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Journal Article

Citation

Jamieson P, Jamieson KH, Romer D. Am. Behav. Sci. 2003; 46(12): 1643-1660.

Copyright

(Copyright © 2003, SAGE Publishing)

DOI

10.1177/0002764203254620

PMID

unavailable

Abstract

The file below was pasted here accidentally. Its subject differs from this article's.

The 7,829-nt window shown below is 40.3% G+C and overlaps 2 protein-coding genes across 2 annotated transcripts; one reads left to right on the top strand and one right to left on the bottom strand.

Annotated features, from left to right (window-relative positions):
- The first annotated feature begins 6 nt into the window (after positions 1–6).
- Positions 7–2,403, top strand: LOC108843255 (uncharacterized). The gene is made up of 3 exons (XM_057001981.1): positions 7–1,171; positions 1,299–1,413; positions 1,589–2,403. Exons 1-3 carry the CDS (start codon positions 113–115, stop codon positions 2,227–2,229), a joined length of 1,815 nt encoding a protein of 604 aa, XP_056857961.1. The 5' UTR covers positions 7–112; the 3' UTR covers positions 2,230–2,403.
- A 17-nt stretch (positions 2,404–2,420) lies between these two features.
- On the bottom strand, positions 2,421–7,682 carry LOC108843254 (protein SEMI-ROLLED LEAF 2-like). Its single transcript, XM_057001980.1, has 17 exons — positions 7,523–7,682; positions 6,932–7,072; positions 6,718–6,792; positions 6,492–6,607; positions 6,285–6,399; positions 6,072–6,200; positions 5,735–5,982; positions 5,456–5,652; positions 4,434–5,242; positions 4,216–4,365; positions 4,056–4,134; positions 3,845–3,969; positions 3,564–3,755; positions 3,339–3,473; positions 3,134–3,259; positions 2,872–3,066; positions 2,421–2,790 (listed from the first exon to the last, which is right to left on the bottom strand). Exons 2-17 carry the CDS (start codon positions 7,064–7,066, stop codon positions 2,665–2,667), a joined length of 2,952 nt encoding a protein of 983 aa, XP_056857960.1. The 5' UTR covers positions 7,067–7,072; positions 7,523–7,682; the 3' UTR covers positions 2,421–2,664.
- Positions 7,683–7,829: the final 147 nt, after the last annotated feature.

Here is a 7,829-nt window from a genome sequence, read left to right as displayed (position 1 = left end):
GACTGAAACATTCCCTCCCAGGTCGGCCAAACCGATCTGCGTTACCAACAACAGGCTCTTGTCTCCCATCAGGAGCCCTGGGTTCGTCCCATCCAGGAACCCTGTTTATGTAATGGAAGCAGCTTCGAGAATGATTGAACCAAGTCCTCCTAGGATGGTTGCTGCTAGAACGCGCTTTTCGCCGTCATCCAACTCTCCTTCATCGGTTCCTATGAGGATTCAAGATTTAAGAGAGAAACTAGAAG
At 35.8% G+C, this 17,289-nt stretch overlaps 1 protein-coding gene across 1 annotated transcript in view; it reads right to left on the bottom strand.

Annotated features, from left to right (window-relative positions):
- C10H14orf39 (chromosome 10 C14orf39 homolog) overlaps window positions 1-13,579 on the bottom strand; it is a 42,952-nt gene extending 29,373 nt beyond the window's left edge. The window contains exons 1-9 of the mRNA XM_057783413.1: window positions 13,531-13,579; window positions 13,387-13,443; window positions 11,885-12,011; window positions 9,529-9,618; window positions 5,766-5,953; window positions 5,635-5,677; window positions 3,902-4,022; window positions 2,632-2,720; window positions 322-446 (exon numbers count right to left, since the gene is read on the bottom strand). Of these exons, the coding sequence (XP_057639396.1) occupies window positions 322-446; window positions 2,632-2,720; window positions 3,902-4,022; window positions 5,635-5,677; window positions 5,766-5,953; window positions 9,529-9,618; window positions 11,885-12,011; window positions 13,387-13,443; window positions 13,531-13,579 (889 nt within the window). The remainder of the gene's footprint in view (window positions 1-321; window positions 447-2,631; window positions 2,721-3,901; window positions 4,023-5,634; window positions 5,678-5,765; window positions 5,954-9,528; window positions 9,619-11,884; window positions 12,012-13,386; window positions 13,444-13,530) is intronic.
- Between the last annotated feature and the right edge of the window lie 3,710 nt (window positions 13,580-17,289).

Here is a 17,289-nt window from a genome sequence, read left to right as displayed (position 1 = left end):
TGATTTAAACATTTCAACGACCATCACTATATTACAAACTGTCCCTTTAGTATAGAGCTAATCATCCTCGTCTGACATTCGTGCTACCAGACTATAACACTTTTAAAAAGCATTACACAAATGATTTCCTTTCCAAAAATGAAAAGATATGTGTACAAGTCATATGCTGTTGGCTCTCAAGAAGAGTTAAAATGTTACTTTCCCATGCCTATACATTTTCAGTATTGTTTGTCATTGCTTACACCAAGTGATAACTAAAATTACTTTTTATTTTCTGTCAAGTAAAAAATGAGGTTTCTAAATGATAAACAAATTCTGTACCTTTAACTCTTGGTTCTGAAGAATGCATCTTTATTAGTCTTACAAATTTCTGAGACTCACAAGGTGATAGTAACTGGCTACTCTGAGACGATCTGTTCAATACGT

Prominently placed press reports of suicide have the ability to produce imitation among vulnerable individuals. This led to the release of consensus recommendations supporting the responsible news reporting of suicide in August 2001. This article summarizes research supporting the recommendations and indicates ways that reporters can cover suicide without encouraging imitation. Content analysis of the New York Times for 1990, 1995, and 1999 indicates that although the suicide rate did not increase during this period, the prominence of suicide reporting did. In addition, articles did not focus on treatable preexisting conditions (e.g., depression) that play a role in up to 90% of self-inflicted death. Interviews with 57 journalists indicated that they were unaware that their reporting could produce suicide imitation. Health professionals can aid journalists by underscoring the effectiveness of treatments for depression and encouraging reporters to include sources of help for the suicidal.

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